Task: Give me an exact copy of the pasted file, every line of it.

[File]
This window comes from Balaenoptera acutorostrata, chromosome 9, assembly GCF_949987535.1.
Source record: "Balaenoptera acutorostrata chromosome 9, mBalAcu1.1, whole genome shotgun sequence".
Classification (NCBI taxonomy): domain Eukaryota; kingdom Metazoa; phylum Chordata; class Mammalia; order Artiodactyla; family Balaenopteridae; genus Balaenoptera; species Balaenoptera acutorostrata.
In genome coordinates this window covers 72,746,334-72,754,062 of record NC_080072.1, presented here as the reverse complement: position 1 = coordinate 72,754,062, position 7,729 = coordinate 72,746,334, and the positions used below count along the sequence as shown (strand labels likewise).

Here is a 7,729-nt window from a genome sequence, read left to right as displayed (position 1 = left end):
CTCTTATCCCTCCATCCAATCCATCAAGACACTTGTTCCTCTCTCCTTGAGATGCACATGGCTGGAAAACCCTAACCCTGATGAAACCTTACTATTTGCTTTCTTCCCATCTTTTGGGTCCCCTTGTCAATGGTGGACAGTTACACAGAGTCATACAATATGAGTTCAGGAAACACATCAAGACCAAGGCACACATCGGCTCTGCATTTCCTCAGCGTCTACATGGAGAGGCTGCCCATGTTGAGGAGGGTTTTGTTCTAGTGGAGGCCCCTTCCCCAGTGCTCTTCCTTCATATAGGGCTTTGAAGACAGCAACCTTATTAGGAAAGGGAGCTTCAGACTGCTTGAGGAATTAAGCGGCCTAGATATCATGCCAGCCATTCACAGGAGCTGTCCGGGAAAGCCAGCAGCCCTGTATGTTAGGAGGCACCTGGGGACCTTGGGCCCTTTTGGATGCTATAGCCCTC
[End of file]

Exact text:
This window comes from Balaenoptera acutorostrata, chromosome 9, assembly GCF_949987535.1.
Source record: "Balaenoptera acutorostrata chromosome 9, mBalAcu1.1, whole genome shotgun sequence".
Classification (NCBI taxonomy): domain Eukaryota; kingdom Metazoa; phylum Chordata; class Mammalia; order Artiodactyla; family Balaenopteridae; genus Balaenoptera; species Balaenoptera acutorostrata.
In genome coordinates this window covers 72,746,334-72,754,062 of record NC_080072.1, presented here as the reverse complement: position 1 = coordinate 72,754,062, position 7,729 = coordinate 72,746,334, and the positions used below count along the sequence as shown (strand labels likewise).

Here is a 7,729-nt window from a genome sequence, read left to right as displayed (position 1 = left end):
CTCTTATCCCTCCATCCAATCCATCAAGACACTTGTTCCTCTCTCCTTGAGATGCACATGGCTGGAAAACCCTAACCCTGATGAAACCTTACTATTTGCTTTCTTCCCATCTTTTGGGTCCCCTTGTCAATGGTGGACAGTTACACAGAGTCATACAATATGAGTTCAGGAAACACATCAAGACCAAGGCACACATCGGCTCTGCATTTCCTCAGCGTCTACATGGAGAGGCTGCCCATGTTGAGGAGGGTTTTGTTCTAGTGGAGGCCCCTTCCCCAGTGCTCTTCCTTCATATAGGGCTTTGAAGACAGCAACCTTATTAGGAAAGGGAGCTTCAGACTGCTTGAGGAATTAAGCGGCCTAGATATCATGCCAGCCATTCACAGGAGCTGTCCGGGAAAGCCAGCAGCCCTGTATGTTAGGAGGCACCTGGGGACCTTGGGCCCTTTTGGATGCTATAGCCCTC